Krishna ends by saying, `Hey, if you understand what is Purusha and Prakriti, and if you understand that Purusha is real and it is Awareness, which is the real entity, and Prakriti is only a manifestation and is apparent, then you are freed from bondage’.  One finds oneself in bondage because one takes oneself to be other than what one really is. Identified with Prakriti, I take myself to be one who has all the qualities of the body and mind, and as I identify with the body and mind, I say I’m a finite entity. The moment I understand what I am, the finitude is gone. When the wave identifies itself with its form, it feels finite. The moment it discovers that it is really the water that makes up the whole ocean, it finds itself freed from the limitations of being a wave. The finitude only becomes a role that I’m playing through my body and mind, the role of a human being. I don’t even say I’m a human being, I say I’m all-pervading awareness playing the role of a human being. That is, of course, in this lifetime….In my previous life, I might have been something else…To know that all you’re playing is a role is the ultimate freedom Vedanta talks about.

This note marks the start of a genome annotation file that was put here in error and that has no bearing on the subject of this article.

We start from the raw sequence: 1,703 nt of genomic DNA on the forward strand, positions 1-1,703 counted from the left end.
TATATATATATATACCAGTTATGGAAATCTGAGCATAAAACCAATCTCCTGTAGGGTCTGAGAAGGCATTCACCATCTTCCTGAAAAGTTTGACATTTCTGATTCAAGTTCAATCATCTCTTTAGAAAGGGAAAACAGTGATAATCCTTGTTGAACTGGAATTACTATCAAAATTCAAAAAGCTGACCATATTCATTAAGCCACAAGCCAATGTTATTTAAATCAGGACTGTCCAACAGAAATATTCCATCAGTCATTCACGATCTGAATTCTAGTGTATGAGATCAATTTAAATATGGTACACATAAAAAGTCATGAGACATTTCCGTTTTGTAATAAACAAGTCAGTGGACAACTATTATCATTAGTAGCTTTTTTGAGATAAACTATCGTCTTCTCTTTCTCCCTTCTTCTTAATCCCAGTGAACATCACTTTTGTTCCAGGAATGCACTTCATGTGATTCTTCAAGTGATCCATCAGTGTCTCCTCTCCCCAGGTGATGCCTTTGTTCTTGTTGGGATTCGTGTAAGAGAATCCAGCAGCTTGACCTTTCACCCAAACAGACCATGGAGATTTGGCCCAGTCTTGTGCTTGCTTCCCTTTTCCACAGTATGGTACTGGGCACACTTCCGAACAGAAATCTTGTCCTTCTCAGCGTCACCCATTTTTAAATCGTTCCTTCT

Later, in verse 26, Krishna says, `Since the problem is one of ignorance, the solution for this has to be in terms of knowledge.’ Therefore, to cross over this problem of samsara—our existential problems– one has to know the truth. This is what is popularly presented as Jnana-yoga or Sankhya-yoga. In the second chapter, Krishna uses the word `sankhya’ in the sense of `knowledge’. If you break up the word `sankhya’ in Sanskrit, it is `samyak’, `khyati’ i.e. `clear-cut’, ` understanding’. Therefore, he says, those who know the truth will be free. But he also adds that some people will require meditation. Why? Because the mind is not integrated enough as a result of which the knowledge that one has doesn’t flow in his or her day-to-day life. One has the problems of old conditioning, etc., and to be able to break these conditionings, to own up what one knows one has to support one’s knowledge with some meditation. As we have seen in earlier posts on meditation,  I give the example of making the Indian sweet, the rossogolla. First you make the ball and then you soak it in the sugar syrup until the sugar permeates the golla, and then it becomes a nice, proper rossogolla. Similarly, I have to immerse myself in this knowledge via meditation. In this case, meditation is not merely about quietening the mind, etc., in meditation here I am owning up the knowledge, I’m repeating the knowledge. Another term for meditation in this literature is `jnana abhyasa’, the repetition of knowledge…Not practice, but repetition so that the knowledge permeates the meditator.